Can offshoring destroy jobs or boost the economy?

Since the global financial crisis in 2007, researchers found offshoring led to an uplift in employment for the company on its home soil.

One of the central planks of globalisation – offshoring – has been found to have no effect on unemployment and on the whole boosts jobs in the home country.

A study of nearly 6,000 European service multi-nationals by Warwick Business School, the University of Wollongong, and Aston University, found no evidence that offshoring – the relocation of part of the business to another country – led to an increase in unemployment at home.

In fact, since the global financial crisis in 2007, the researchers found offshoring led to an uplift in employment for the company on its home soil.

“Unsubstantiated claims of loss of employment due to offshoring have played a part to the UK voting for Brexit and the rise of right wing protectionist governments across the world, so it is imperative that we have some proper evidence on the issue,” Warwick Business School’s Nigel Driffield said.

Most research has been on manufacturing companies, but with the service sector making up around 80 per cent of UK employment, the researchers focused on services. They looked at thousands of multi-national firms across Europe over a near 20-year period and calculated the impact of their offshoring activities.

“Not only is there no evidence of a reduction in employment at home, but on the whole offshoring in these sectors led to an increase in employment at home, particularly after the financial crisis.”

The European companies studied ranges from retailers and hoteliers to financial services and telecommunications – offshored to 9,416 subsidiaries in 87 countries around the world. Germany, Spain, France and Sweden hosted the majority of parent firms (66 per cent) followed by Belgium, Denmark, Finland and the UK.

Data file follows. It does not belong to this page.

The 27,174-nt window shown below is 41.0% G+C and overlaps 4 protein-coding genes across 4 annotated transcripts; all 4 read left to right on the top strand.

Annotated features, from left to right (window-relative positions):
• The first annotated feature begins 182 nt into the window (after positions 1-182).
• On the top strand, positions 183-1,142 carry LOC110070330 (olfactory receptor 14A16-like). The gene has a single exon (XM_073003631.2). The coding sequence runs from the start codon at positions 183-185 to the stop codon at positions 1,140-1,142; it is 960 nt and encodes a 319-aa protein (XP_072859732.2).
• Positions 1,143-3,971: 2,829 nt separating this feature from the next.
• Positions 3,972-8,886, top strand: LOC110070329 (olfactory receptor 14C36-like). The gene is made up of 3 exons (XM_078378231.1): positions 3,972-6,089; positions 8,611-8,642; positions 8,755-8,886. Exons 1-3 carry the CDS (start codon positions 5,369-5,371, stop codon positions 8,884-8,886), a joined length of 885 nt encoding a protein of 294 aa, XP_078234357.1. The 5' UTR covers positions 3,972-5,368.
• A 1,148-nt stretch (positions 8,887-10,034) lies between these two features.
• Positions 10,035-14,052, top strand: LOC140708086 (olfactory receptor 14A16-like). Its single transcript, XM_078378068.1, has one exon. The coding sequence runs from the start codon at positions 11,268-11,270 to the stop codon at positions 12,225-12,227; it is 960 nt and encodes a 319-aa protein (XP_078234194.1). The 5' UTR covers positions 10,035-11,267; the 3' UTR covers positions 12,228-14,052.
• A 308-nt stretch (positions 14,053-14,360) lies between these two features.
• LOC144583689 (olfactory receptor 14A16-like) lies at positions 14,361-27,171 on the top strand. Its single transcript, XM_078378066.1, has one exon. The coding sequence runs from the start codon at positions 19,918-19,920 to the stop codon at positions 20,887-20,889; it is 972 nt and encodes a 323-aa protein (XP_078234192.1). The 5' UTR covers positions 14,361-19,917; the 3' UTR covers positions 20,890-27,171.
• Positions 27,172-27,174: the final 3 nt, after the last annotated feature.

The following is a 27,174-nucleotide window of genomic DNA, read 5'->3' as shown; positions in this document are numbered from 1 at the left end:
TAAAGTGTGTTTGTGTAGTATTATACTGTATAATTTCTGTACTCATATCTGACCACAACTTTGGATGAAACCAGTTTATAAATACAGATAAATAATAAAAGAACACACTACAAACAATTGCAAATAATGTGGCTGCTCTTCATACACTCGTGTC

They found the vast majority of the subsidiaries – 7,635 – were located not in developing countries, but in high income economies in Western Europe, North America or Japan and Australia.

Driffield and his colleagues also found companies offshoring to move into a new market, such as Walmart opening branches in another country, actually saw employment grow in their home country. These ‘location intensive’ firms make up 62 per cent of the multi-nationals studied.

Interestingly, offshoring by ‘information intensive’ companies – those with high levels of technology and knowledge like a UK advertising agency opening an office in Frankfurt – saw a drop in employment when offshoring before the financial crisis, but since then it has not impacted on unemployment.

“Since the financial crisis these ‘information intensive’ companies have engaged in labour hoarding to avoid the impact of skill shortages,” said Driffield. “The study also shows that is worthwhile policymakers encouraging ‘location intensive’ service firms to invest abroad, particularly in high income countries as that will generate more employment back home.

“It is possible that the effects of offshoring on jobs are being felt on the companies’ supply chain and this needs investigating. But our results suggest something of a breakdown of the traditional models of ‘job exporting’.”

In the short term, this is perhaps driven in the West by skill shortages, and the reluctance of firms to shed scarce labour, Driffield explained. “In the longer term, however, we may see a return to the pre-crisis norm, especially if higher levels of protectionism force firms to move nearer to their customers.”

Praseeda Nair

Kellen Rempel

Praseeda was Editor for from 2016 to 2018.